The new Mazda CX-5 will go on sale Spring 2012 in Japan, with a line up including a new, enviromentally-friendly diesel engine with fuel economy of 18.6 KM / liter (43.75 MPG) under the JC08 testing cycle, putting at the top of the league for the SUV class.
The CX-5 is the first to use the firm’s Skyactiv technology across the range, and will be unveiled at the Tokyo Motor Show in December. The new 2.2 liter diesel engine boasts two different types of forced induction as well as an idling reduction system, as well as a high compression ratio of 14.1 improving the fuel burn efficiency, a gain of about 20% over what would be expected from a standard diesel of this capacity.
Proprietary technology reduces NOx emissions, meeting the latest and most strict regulations. Takashi Yamauchi, the President of Mazda stated: “We are able to offer this diesel for a lower price than typical ‘clean diesels’. We are going to aim at having half the Japan domestic CX-5 sales be of the diesel model.”
This is an incredibly bold target: Anyone who is familiar with the Japan domestic market scene knows that diesels have been in a steady and precipitous decline since the early 2000s due to increasingly strict regulations aimed at improving air quality in cities through reduced particulate emissions.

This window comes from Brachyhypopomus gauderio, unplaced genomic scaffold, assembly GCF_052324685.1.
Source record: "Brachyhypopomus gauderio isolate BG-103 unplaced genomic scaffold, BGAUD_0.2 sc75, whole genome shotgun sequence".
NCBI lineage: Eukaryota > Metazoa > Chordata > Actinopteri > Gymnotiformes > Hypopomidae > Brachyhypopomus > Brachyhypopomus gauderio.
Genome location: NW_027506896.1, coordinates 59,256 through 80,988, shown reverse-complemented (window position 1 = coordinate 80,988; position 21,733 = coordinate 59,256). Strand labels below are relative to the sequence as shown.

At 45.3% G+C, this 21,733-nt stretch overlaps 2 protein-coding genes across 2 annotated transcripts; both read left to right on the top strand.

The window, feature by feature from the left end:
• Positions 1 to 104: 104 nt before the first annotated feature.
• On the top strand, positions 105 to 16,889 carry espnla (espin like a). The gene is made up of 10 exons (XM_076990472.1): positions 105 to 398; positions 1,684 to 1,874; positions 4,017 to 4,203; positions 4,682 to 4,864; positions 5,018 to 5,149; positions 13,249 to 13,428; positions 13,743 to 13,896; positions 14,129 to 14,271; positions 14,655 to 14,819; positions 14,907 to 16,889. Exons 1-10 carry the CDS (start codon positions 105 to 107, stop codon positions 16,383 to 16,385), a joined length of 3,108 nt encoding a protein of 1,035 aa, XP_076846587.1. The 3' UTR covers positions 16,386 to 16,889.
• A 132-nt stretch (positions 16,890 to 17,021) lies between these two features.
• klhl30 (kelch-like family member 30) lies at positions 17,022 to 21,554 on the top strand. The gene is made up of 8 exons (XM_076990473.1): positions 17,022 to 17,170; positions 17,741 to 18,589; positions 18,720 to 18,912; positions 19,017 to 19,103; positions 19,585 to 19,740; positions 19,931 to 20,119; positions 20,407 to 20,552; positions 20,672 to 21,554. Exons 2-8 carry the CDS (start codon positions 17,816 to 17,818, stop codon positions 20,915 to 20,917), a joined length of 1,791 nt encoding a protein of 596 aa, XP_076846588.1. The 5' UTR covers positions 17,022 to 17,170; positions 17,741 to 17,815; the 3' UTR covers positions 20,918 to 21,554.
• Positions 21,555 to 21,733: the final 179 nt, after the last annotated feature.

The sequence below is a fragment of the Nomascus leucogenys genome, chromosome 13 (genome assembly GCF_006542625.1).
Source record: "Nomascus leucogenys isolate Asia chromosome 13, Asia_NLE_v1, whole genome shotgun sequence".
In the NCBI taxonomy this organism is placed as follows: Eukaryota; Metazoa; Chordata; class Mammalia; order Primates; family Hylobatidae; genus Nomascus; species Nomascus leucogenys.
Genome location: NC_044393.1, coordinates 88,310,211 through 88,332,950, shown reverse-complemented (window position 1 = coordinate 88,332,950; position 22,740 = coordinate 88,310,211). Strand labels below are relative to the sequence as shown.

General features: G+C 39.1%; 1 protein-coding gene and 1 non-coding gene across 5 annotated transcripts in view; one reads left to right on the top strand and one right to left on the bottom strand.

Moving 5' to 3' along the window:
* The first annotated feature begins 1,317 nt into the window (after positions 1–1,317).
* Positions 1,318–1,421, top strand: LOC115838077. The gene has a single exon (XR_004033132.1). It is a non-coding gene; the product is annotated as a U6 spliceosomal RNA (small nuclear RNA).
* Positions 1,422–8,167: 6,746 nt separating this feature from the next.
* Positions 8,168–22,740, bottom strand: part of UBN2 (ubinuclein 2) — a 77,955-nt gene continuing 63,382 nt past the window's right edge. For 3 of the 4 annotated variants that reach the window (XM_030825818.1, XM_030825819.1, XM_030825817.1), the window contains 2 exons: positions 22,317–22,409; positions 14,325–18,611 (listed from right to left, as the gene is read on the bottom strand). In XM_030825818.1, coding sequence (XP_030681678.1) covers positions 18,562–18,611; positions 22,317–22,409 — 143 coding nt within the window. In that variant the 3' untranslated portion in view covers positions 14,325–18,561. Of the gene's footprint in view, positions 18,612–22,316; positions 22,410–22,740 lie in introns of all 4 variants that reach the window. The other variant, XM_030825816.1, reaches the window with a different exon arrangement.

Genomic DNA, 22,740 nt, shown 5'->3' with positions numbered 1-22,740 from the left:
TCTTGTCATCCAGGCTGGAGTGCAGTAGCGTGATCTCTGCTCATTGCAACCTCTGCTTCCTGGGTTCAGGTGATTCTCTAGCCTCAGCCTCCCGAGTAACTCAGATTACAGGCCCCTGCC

In fact, at present only 1% of car sales are for diesels. Mazda will not only need to win consumers over to the car itself, but also create a complete reversal in public perceptions that diesel means ‘dirty’. On the other hand, success would give Mazda a leadership role in this market, as well as the strength to go out and tackle other markets such as the EU, where the green credentials of modern diesels are already widely accepted.
As Yamauchi observes: “Currently, there is no market for diesels for historical reasons. At present there are only two Japanese-produced diesel models, and 2 foreign-made models on the market. However, these are specific brands in specific areas. So by launching this car, we are opening up a new area of possibilities.”leave a response, trackback from your own site